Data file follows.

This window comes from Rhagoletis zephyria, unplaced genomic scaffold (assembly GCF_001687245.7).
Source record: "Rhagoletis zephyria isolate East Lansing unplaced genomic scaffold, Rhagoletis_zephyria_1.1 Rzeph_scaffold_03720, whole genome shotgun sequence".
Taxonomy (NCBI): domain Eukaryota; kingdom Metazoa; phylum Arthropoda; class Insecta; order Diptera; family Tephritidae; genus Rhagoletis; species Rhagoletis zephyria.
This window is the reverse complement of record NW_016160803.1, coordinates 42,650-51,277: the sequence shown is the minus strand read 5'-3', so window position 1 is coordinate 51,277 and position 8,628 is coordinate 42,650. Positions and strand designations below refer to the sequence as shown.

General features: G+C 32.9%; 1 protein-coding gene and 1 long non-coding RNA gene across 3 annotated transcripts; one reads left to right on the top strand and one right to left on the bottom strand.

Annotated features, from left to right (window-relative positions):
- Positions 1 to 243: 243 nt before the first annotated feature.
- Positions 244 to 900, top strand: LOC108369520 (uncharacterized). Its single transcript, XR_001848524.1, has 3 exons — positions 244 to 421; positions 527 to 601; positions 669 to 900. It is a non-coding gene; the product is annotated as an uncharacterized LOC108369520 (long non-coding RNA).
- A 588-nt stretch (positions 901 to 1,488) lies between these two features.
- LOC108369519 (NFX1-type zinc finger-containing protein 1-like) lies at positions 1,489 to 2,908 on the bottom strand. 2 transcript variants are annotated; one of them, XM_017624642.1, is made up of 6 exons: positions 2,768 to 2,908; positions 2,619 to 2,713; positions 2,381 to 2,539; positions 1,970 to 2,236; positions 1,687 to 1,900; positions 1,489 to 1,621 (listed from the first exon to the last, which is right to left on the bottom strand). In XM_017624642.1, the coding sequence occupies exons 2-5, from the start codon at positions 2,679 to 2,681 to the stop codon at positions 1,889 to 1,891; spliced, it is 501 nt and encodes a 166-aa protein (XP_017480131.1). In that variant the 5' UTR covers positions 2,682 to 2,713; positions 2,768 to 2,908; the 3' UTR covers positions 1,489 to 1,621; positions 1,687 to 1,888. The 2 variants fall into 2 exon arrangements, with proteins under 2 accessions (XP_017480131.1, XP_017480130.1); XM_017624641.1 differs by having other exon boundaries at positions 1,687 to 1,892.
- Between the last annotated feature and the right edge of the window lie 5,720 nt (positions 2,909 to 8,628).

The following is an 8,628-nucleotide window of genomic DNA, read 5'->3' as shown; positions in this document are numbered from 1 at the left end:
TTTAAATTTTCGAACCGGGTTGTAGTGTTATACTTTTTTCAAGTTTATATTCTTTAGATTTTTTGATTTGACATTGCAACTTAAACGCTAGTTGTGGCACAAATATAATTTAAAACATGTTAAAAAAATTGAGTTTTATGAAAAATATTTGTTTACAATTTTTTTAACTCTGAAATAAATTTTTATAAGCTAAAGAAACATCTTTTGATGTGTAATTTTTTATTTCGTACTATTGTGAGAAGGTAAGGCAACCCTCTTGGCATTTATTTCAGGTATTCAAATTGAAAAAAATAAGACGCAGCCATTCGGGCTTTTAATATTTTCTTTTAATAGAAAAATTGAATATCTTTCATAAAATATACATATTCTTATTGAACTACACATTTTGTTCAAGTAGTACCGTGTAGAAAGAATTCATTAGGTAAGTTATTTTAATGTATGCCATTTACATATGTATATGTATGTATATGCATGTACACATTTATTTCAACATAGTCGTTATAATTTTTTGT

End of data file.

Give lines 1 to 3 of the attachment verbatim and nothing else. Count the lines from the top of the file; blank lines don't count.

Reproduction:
This window comes from Rhagoletis zephyria, unplaced genomic scaffold (assembly GCF_001687245.7).
Source record: "Rhagoletis zephyria isolate East Lansing unplaced genomic scaffold, Rhagoletis_zephyria_1.1 Rzeph_scaffold_03720, whole genome shotgun sequence".
Taxonomy (NCBI): domain Eukaryota; kingdom Metazoa; phylum Arthropoda; class Insecta; order Diptera; family Tephritidae; genus Rhagoletis; species Rhagoletis zephyria.